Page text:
Long story short – the fishshaped powderboard is also a high speed carving machine. Unbelievable edge hold, I was going pretty damn fast without feeling insecure. The board was very stable at speed and just swallowed any bumps on the track. As Stranda says, it carves like nothing else – wide turns and with a little more pressure tight turns are no problem. I was surprised what deep turns were already possible on the first run, with a board I’ve never ridden before. Tried also the Shorty 169 for one run because my buddy Chris tested it at the same time, so we could swap briefly. Also a fantastic board, but I found the Tree Surfer a little more precise. It just fitted better to my riding style. Too bad, under the given conditions it was not possible the test the powder abilities.
    I almost forgot to mention that, the manufacturing quality is outstanding and I also like the design, but that’s a matter of taste. I’ve been snowboarding for 27 years now and I have ridden a lot of different brands and different types of boards – I’ve never been more convinced of a board than the Tree Surfer.

  2. Jeffrey Bush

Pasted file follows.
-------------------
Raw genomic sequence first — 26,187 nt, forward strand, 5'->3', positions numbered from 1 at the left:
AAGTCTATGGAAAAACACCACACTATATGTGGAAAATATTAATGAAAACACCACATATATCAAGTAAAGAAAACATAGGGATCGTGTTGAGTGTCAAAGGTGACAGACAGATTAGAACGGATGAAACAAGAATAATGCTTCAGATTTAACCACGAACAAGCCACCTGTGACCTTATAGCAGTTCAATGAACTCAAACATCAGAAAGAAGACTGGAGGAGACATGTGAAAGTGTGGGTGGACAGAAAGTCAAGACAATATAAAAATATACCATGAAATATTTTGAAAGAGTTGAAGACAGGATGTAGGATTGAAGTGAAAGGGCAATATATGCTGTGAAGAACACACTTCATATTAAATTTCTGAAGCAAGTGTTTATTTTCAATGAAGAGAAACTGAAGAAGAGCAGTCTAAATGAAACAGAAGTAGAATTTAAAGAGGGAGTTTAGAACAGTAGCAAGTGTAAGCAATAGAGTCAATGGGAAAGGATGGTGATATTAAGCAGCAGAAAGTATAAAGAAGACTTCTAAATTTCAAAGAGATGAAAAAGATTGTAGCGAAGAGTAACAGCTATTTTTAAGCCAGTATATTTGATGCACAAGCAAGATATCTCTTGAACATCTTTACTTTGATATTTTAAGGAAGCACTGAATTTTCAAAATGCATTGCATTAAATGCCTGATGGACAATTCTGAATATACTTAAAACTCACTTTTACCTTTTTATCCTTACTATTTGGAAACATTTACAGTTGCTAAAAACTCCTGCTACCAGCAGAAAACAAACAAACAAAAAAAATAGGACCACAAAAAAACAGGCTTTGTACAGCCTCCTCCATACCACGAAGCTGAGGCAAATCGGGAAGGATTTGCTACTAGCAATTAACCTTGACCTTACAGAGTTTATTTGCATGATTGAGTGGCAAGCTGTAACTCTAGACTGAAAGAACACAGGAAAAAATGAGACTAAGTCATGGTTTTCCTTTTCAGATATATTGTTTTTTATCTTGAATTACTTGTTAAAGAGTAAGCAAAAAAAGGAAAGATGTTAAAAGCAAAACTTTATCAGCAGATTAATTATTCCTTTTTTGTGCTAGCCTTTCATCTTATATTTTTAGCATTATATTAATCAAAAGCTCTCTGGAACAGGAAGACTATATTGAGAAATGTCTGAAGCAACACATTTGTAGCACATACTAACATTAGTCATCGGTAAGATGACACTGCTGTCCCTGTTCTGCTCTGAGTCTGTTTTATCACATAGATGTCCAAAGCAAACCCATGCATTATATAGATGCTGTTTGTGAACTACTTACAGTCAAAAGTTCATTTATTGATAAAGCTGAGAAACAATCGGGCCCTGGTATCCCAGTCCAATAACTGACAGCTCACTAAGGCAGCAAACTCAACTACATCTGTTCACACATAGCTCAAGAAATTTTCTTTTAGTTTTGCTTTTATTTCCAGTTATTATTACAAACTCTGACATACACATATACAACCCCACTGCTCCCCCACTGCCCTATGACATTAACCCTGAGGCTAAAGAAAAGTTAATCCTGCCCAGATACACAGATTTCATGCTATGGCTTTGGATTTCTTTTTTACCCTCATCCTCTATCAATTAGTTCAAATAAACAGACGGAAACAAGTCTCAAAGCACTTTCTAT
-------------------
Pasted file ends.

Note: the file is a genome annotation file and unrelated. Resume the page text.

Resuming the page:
Hemsedal Ski-test weekend and I stumbled upon this character promoting an old school take on a new school trend. The conditions were decent overall, some fresh snow from the days before and a solid hard pack on the steeper runs. I tried several of the Stranda boards like the Pipeliner, Cheater and the Tree Surfer. All were built to carve, built to last and built with pride. I left that weekend determined to buy one! My favorite was the tree surfer. It is fast, solid, responsive, agile and able to navigate the slop and crud on the hill without skipping a beat. If you love to find the smoothest line down, leaving one long chain of S’s, C’s, and side hits down the hill then you will absolutely love this board. I had a blast carving this board and popping edge to edge leaving open carves all the way down the hill. And if you have no idea what I am talking about then you are definitely in for a treat when you get a taste of the old school character that is built into this board. The precision carving and nimbleness of this board allowed me to lay out massive full speed carves on the open runs and navigate the busy sections with a classic tucked-knee surf style all while being in full control. The rockered, wide nose allowed the board to adapt to the chopped up terrain and setup the carves nicely. The setback camber from the rocker nose combined with the lengthened effective edge with the fish tail gave a solid feeling of edge control and predictability even through sketchy and uneven terrain. I didn’t get the chance to ride this in powder but I have a feeling it will kill it. My current powder board is a K2 Cool Bean and while it is awesome in the deep stuff and in spring snow, it sucks ass on wind blown hard pack. I bombed a few lines on the Stranda Tree Surfer that I wouldn’t even want to skid down on the Bean. I love the new school Cool Bean 147 with its rockered nose and wide waist but the tree surfer is far superior, thanks to its old school DNA. I suppose if I’m in some tight trees on a pow day I’d be tempted to grab the shorter bean but the amount of enjoyment I got from throwing the Tree Surfer on edge and getting that old school locked-in feeling makes up for any difference. Long story short: If I had to choose only 1 board to roll with I would choose this one.